Programming mistakes do happen, however, sometimes allowing deliberately mangled files to confuse Word or Excel (or other software of that sort) into executing data as if it were code.
The eighth patch this month is for an information disclosure bug in Silverlight.
Microsoft isn’t saying what might be disclosed if this bug is triggered.
But since “information disclosure” is another way of saying “potential data breach,” you probably want to patch the eighth one, too.
For the opinion of SophosLabs on the likelihood of each of the eight vulnerabilities being exploited, and for advice on alternative mitigiations (if you are unwilling to patch) or additional mitigations (if you are patching anyway), please visit our Vulnerabilties page.
Updates – how to check
Readers regularly ask us to remind them where to find the option to kick off a check for updates on Windows, so here’s how.
On Windows 7, ① go to Control Panel | System and Security and, in the Windows Update entry, ② choose Check for updates:
On Windows 8, ① do a search for the word updates, ② click into the Settings section, and ③ choose Check for updates:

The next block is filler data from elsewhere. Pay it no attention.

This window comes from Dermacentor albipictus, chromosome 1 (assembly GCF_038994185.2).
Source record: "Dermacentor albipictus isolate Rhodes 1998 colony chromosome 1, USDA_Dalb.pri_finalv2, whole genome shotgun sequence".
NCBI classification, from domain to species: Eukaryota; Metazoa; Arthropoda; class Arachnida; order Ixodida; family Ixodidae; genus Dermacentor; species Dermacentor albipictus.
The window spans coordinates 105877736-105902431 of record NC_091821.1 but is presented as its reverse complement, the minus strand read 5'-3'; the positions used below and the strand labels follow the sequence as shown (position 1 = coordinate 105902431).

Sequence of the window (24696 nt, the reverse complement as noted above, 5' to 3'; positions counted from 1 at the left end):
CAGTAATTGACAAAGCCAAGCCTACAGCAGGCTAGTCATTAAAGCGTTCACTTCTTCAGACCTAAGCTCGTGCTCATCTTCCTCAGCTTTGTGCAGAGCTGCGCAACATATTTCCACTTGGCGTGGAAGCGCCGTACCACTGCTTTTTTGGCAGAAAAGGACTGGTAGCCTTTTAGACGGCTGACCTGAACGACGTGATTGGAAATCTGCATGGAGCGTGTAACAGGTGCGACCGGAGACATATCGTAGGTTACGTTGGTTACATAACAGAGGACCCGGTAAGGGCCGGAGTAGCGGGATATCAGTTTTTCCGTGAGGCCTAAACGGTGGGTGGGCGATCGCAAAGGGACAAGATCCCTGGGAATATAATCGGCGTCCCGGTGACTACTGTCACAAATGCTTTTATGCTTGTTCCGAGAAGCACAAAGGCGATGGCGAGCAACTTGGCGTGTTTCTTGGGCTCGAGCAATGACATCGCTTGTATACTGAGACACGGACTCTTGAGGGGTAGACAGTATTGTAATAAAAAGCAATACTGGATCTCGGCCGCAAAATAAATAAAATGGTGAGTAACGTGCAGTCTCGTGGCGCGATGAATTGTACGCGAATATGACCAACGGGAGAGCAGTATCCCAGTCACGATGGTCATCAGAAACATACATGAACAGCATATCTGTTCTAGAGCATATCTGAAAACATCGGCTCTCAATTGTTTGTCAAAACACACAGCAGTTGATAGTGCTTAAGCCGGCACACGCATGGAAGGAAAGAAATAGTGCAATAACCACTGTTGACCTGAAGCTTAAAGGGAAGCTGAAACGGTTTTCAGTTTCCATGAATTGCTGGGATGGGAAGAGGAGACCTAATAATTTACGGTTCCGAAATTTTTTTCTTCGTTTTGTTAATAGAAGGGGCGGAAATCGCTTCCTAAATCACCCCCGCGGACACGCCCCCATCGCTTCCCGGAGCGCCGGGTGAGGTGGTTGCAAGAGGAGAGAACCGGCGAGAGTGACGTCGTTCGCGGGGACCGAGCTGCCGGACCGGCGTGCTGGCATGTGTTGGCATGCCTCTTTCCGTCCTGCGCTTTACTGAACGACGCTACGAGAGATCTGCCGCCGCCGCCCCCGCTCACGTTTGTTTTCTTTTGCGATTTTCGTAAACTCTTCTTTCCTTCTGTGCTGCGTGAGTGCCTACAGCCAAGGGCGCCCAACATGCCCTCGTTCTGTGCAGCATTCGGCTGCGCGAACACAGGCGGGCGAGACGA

16 comments on “Microsoft’s Patch Tuesday is out – and the answer is, “YES, they FIXED IT!””
Sadly they still have the problem of repeating download/installs! This time it is an update for .Net Framework 3.5. Initial download as part of the group of patches appeared to install but after the required reboot it was saying it needed to be downloaded and installed again. After a second reboot, it is still saying that patch is need to be downloaded yet again and installed yet again!
Not good, Microsoft.
But you only downloaded the update three times. It's version 3.5, so you need half a reboot more.
Bet you can't wait for the Windows 8.1 update, eh 🙂
I applied the Microsoft Fixit that was issued as a temporary fix for the IE problem. Do I need to 'uninstall' the temporary fix before applying the patch?
IIRC you do not. The theory behind the Fix it, I think, is that it's a transient patch – i.e. it adjusts the bad code in memory but leaves the file on disk intact. That way if it breaks, you remove the Fix itm reboot…and you are back where you were.
A full-on Patch Tuesday updates the affected file on disk, so the fix is permanent and the Fix it becomes superfluous.
"Notably the Fix it was for 32-bit platforms only, so servers and recent laptop installs running 64-bit Windows versions were out of luck."
That's not entirely clear. Are desktop installs running 64-bit Windows versions excluded as well, or only servers and laptop installs?
p.s. Typo: "boody-trapped"
Fxed the typo, thanks.